Synopses & Reviews
A globe-spanning, epic novel about the diamond worshippers who, over the centuries, risked their lives and kingdoms to possess the world's most awe-inspiring gem.
By the time Queen Victoria slipped the Mountain of Light diamond on her wrist, claiming it for England, the gem had traveled around the world, changing hands over the centuries from one ruler to another in Persia, Afghanistan, and India.
The fascinating story of this 105-carat diamond opens in 1830, when the Indian Maharaja and founder of the Sikh empire Ranjit Singh takes possession of the massive jewel that has been passed from man to man, king to king, and emperor to emperor, through bloodshed and destruction, since the 1200s. But India in the nineteenth century is a very different place. Now the British Empire has claimed territories all across the country and the colonization of India takes root. When Ranjit Singh dies, four of his sons are slaughtered in wars with the British, and the diamond is left to Prince Dalip Singh, a six-year-old child. The British governor-general orders that the Mountain of Light be secreted out of India in 1850, and the teenage-king Dalip Singh follows the diamond to London to officially present it to the queen as a spoil of the Sikh War. He is feted and petted by the British monarchy for a long while — until he realizes that all that Britain gives him cannot make up for the loss of his country and its celebrated diamond.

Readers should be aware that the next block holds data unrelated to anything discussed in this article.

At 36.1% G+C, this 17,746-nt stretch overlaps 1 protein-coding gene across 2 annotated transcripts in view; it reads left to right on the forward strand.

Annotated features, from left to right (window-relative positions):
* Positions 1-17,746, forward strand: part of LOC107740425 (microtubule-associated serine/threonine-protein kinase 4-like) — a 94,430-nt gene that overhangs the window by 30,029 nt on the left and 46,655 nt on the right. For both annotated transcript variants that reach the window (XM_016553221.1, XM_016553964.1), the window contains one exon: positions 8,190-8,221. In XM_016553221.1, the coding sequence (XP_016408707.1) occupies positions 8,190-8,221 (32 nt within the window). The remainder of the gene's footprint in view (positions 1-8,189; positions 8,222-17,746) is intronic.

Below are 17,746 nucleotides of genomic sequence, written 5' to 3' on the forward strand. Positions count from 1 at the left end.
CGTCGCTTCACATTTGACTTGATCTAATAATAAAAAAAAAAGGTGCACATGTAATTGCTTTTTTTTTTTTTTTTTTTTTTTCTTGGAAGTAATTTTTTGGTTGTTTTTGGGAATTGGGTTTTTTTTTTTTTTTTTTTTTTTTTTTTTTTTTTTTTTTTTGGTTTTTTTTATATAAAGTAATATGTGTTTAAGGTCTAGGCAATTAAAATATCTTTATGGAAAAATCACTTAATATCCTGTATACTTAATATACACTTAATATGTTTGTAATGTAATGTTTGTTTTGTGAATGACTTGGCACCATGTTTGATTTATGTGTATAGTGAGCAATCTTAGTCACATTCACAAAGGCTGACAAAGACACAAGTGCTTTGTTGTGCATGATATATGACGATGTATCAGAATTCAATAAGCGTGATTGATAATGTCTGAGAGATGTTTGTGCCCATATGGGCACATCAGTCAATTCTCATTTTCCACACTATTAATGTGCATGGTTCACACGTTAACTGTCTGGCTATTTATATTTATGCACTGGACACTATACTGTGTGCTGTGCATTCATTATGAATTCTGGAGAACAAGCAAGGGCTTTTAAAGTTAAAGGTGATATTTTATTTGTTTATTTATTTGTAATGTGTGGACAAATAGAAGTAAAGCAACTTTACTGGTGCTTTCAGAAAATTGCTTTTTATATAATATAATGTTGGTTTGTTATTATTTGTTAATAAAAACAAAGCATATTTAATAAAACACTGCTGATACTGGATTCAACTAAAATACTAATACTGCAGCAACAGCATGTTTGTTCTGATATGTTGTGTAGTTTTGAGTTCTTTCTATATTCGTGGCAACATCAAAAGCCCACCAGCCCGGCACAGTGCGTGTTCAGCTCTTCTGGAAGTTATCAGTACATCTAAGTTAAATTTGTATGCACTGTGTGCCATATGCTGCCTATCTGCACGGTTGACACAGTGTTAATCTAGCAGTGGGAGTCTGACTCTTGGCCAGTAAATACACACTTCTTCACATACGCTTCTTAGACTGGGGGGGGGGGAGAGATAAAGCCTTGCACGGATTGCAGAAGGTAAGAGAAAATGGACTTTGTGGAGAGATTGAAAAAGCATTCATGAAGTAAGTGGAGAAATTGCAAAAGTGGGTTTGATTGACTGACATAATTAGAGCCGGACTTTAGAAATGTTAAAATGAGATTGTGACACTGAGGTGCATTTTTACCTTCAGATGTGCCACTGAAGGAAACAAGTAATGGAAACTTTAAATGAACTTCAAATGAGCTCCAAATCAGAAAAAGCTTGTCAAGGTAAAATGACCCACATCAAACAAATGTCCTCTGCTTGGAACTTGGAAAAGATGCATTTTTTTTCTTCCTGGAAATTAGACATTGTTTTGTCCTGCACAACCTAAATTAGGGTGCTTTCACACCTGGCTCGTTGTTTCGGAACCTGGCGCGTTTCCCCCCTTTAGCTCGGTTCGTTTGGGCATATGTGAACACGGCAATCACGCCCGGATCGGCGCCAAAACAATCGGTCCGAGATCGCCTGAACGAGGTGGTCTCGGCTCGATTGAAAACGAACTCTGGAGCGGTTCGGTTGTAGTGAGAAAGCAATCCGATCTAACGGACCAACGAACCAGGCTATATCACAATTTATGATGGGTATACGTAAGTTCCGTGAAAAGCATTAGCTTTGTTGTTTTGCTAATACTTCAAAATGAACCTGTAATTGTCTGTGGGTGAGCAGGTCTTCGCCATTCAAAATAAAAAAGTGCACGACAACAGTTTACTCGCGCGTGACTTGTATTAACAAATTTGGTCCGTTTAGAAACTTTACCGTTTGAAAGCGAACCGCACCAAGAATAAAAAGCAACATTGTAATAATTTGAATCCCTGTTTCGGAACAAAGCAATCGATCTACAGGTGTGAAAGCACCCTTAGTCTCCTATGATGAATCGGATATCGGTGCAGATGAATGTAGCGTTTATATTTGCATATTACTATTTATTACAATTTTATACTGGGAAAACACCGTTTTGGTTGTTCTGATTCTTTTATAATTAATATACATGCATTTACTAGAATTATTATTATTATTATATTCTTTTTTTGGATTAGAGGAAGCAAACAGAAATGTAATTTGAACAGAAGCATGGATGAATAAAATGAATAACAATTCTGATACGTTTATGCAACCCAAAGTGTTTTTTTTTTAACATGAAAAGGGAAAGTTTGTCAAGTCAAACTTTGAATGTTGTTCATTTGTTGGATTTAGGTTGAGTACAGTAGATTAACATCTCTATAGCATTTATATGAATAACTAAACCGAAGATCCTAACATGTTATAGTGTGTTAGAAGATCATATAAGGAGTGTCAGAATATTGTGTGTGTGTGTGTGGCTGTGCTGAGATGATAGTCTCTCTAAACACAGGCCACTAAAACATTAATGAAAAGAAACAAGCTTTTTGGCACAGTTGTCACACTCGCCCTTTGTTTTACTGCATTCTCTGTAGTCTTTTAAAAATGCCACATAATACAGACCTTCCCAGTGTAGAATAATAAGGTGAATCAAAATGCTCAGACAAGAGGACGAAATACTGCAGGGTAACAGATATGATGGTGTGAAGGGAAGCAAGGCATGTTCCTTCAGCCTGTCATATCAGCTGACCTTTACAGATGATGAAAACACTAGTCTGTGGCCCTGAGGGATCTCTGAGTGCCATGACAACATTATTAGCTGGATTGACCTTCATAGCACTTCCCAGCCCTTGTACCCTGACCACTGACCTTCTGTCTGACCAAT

In her inimitable trademark style, Indu Sundaresan's The Mountain of Light is a wondrous and historically rich tale, as clear and as dazzling as a diamond itself.
From the internationally bestselling author of The Twentieth Wife
, a novel based on the tumultuous history of a legendary 186-carat diamond and the men and women who possessed it
As empires rose and fell and mighty kings jostled for power, its glittering radiance never dimmed. It is the "Mountain of Light" — the Kohinoor diamond — and its facets reflect a sweeping story of love, adventure, conquest and betrayal. Its origins are the stuff of myth, but for centuries this spectacular gem changes hands from one ruler to another in India, Persia, and Afghanistan. In 1850, the ancient stone is sent halfway around the world where it will play a pivotal role in the intertwined destinies of a boy-king of India and a young queen of England — a queen who claims the Mountain of Light and India itself for her own burgeoning empire, the most brilliant jewels in her imperial crown.
The Mountain of Light is a magnificent story of loss and recovery, sweeping change and enduring truth, wrapped around the glowing heart of one of the world's most famous diamonds.
About the Author
Indu Sundaresan was born in India and came to the US for graduate school at the University of Delaware. She is the author of two acclaimed novels, The Twentieth Wife and The Feast of Roses.